nav logo

Hit enter to search or ESC to close

The rise of esports has been quite a phenomenon. From its humble days in the ’80s – with events drawing thousands such as Space Invaders and Mario Bros. tournaments – esports today has become a major spectator sport. In 2018, esports viewership reached a staggering 63 million people, bringing it to a tie with the NBA in popularity. This was revealed in a recent survey by Activate. The popularity makes perfect sense, too.

With gaming leagues forming across the globe, there’s plenty of teams to cheer on. Esports also lends an aura of familiarity and solidarity to fans. After all, these are games that anyone and everyone from every walk of life can participate in. Fans can tune in to streamed competitions and their favorite players and teams at any point, from the comfort of their own homes. Regardless of what game someone likes, chances are that services such as Twitch can accommodate.

According to Activate, esports could reach 84 million viewers by 2021, placing it firmly on the heels of the NFL.

Twitch a major factor in esports matching NBA

One would be hard-pressed to find a gamer who isn’t familiar with Twitch. This major streaming platform has skyrocketed in popularity, with fans able to pop in and watch gamers play at any time. As of this writing, Twitch has over five million viewers active, with an impressive average of over an hour and a half every single day watching live streamers.

Twitch was purchased by Amazon in 2014 for almost $1 billion, and the decision to do so is paying off big. These impressive numbers topple primetime television networks – yes, including Fox News and CNN. With the worldwide esports audience expected to double by 2022, there’s no stopping this train, either.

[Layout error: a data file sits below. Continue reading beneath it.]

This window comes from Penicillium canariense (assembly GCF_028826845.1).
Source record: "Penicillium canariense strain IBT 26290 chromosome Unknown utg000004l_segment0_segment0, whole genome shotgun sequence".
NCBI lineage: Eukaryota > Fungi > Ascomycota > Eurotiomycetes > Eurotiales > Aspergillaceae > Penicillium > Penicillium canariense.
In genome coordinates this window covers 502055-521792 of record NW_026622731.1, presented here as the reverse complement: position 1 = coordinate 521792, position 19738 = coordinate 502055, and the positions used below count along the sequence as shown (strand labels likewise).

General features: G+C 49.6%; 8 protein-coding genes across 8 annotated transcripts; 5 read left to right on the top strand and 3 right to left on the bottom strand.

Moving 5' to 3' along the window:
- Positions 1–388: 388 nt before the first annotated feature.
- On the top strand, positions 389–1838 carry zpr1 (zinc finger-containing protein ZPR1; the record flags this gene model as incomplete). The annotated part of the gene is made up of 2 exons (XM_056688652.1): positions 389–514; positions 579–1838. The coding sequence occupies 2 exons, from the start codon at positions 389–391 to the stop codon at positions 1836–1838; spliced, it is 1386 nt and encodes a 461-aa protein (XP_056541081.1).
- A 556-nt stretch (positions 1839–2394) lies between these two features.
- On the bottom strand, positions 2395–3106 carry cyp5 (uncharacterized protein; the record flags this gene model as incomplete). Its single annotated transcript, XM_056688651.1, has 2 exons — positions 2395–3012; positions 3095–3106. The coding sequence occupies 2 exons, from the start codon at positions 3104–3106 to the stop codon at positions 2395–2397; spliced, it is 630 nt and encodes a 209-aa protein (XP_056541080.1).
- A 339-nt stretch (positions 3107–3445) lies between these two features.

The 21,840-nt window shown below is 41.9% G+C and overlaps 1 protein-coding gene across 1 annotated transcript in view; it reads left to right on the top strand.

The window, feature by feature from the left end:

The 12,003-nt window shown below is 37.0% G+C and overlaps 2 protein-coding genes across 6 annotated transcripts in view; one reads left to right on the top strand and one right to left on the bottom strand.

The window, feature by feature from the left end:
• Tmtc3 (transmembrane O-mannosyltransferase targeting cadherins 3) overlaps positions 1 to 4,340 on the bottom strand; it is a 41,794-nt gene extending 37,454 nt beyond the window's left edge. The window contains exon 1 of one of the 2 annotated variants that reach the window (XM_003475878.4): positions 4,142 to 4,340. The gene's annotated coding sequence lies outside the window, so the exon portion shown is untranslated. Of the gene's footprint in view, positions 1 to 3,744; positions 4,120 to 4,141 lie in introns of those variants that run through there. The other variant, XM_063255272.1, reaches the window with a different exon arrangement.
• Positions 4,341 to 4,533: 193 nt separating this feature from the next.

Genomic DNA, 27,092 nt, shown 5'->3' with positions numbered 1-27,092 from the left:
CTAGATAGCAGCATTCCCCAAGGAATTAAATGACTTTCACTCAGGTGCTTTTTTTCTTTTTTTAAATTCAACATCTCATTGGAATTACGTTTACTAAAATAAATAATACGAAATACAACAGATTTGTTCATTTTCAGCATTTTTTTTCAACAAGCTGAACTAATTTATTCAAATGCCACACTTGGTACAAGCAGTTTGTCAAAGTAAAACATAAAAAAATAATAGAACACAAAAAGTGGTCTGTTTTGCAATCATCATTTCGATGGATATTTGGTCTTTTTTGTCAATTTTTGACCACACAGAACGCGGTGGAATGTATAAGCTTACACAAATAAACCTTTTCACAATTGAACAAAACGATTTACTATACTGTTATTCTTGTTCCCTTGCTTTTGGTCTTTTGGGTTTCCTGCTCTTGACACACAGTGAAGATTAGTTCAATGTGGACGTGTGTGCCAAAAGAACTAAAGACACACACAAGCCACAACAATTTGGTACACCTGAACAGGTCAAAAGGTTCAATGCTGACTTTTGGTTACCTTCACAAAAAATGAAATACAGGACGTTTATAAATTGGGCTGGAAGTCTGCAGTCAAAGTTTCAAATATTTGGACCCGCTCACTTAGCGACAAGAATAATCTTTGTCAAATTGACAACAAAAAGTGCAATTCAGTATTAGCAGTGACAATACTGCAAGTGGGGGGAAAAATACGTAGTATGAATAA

Esports juggernauts such as Dota 2 and League of Legends dominate the viewership charts – nearly doubling the NHL in numbers.

Everyone’s getting on board

Esports has the entire world jumping in. From professional athletes to business moguls and A-list celebrities, anyone and everyone seems to want a piece of the action these days.

Since 2016, sports giants such as ESPN have been investing heavily in esports competitions and even the leagues themselves. TBS has also made itself a key player in joining the movement, with its pro gaming circuit Eleague. TBS finished producing a show last year about the recent CS:GO pro tournament, Eleague Premier 2018, which debuted in August. Last year also saw the launch of the first 24/7 esports television network, eSportsTV.

With esports matching the NBA and poised to tackle the NFL in the near future, it’s safe to say that video games are rapidly reaching the pinnacle of the sports entertainment world – and there’s no stopping them.

More News